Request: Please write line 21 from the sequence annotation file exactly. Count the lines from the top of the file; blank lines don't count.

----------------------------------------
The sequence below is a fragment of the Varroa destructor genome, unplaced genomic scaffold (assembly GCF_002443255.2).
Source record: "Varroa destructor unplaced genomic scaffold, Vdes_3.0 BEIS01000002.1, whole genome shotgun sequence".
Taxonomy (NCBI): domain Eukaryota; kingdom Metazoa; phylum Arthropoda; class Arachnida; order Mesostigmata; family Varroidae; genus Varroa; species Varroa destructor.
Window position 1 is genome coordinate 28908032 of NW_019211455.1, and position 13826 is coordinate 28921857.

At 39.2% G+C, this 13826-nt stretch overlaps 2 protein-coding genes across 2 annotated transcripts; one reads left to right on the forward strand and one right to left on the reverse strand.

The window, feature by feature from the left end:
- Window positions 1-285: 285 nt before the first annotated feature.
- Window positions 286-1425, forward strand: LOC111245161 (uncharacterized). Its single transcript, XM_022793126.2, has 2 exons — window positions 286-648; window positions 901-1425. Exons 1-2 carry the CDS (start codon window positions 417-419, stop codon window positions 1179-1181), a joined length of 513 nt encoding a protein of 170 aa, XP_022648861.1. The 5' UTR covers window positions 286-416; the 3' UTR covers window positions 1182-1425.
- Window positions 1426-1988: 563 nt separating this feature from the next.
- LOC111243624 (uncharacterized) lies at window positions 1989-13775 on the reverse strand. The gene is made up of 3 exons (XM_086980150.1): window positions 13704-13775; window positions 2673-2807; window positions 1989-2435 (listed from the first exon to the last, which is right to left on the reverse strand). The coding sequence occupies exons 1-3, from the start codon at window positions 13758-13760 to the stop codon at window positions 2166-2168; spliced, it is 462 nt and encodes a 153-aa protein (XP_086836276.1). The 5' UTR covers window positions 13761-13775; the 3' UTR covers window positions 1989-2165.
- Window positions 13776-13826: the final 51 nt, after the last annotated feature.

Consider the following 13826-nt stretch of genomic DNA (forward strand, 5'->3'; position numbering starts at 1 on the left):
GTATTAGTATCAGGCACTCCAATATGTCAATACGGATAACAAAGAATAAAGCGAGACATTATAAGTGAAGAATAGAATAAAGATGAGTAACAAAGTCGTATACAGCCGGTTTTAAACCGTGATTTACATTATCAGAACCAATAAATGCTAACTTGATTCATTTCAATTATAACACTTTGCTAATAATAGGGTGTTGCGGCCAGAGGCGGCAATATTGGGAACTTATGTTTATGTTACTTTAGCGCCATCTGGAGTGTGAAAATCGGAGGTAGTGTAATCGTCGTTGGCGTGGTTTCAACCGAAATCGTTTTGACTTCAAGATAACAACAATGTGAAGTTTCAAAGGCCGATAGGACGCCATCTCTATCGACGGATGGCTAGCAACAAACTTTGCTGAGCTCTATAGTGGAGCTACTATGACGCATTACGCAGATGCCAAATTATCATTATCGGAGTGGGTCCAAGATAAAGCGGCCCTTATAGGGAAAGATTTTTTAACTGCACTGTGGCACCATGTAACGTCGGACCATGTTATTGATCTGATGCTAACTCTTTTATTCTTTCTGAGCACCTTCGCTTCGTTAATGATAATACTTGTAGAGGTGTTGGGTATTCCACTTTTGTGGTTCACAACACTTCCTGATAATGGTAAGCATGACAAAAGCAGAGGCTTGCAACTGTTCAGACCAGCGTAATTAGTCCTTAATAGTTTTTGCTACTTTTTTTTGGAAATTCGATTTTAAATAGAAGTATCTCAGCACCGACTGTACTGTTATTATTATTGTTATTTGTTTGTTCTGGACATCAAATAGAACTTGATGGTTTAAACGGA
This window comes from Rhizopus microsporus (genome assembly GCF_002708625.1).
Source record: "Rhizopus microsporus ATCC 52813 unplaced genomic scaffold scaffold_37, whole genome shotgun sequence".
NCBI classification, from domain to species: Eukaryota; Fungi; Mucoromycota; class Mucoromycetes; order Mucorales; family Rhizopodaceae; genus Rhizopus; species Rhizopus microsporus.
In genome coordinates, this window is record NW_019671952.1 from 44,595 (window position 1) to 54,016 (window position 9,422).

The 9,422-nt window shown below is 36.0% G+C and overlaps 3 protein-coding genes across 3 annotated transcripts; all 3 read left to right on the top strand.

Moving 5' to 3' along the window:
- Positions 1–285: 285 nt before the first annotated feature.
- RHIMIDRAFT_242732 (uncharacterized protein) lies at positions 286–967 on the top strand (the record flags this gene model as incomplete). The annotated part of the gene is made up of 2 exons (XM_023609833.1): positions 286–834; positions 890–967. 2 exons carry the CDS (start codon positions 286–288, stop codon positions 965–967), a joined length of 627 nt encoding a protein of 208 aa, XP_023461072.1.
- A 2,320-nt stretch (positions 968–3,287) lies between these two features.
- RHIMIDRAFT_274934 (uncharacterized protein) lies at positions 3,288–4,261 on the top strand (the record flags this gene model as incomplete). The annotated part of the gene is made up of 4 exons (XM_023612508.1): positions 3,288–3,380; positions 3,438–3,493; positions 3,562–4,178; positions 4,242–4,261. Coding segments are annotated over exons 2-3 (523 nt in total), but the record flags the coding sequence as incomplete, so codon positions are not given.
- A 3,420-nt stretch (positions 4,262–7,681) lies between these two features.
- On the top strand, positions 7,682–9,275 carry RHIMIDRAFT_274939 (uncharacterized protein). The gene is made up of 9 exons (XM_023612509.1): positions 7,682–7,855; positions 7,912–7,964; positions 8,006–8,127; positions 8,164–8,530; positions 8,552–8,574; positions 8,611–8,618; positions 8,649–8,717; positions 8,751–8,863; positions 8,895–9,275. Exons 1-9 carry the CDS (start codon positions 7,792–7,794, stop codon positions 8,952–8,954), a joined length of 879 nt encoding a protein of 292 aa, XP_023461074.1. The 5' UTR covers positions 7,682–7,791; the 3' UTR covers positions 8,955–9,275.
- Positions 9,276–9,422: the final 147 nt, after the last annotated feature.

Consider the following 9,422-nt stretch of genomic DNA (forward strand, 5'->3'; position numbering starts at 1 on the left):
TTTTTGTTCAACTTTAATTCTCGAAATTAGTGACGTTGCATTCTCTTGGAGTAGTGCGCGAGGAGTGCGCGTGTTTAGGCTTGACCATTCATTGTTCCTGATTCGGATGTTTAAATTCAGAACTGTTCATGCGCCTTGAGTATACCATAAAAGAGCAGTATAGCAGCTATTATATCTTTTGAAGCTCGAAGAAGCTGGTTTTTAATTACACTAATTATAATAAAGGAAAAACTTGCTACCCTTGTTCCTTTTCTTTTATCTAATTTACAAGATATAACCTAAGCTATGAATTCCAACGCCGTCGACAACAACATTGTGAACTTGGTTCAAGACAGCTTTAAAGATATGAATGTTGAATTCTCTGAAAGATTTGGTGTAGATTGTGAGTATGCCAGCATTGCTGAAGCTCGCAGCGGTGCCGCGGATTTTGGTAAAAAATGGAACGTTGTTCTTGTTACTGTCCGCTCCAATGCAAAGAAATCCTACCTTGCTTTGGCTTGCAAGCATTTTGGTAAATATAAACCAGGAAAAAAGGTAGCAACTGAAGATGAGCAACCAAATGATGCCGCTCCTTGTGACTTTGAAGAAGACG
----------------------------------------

- RHIMIDRAFT_242732 (uncharacterized protein) lies at positions 286–967 on the top strand (the record flags this gene model as incomplete). The annotated part of the gene is made up of 2 exons (XM_023609833.1): positions 286–834; positions 890–967. 2 exons carry the CDS (start codon positions 286–288, stop codon positions 965–967), a joined length of 627 nt encoding a protein of 208 aa, XP_023461072.1.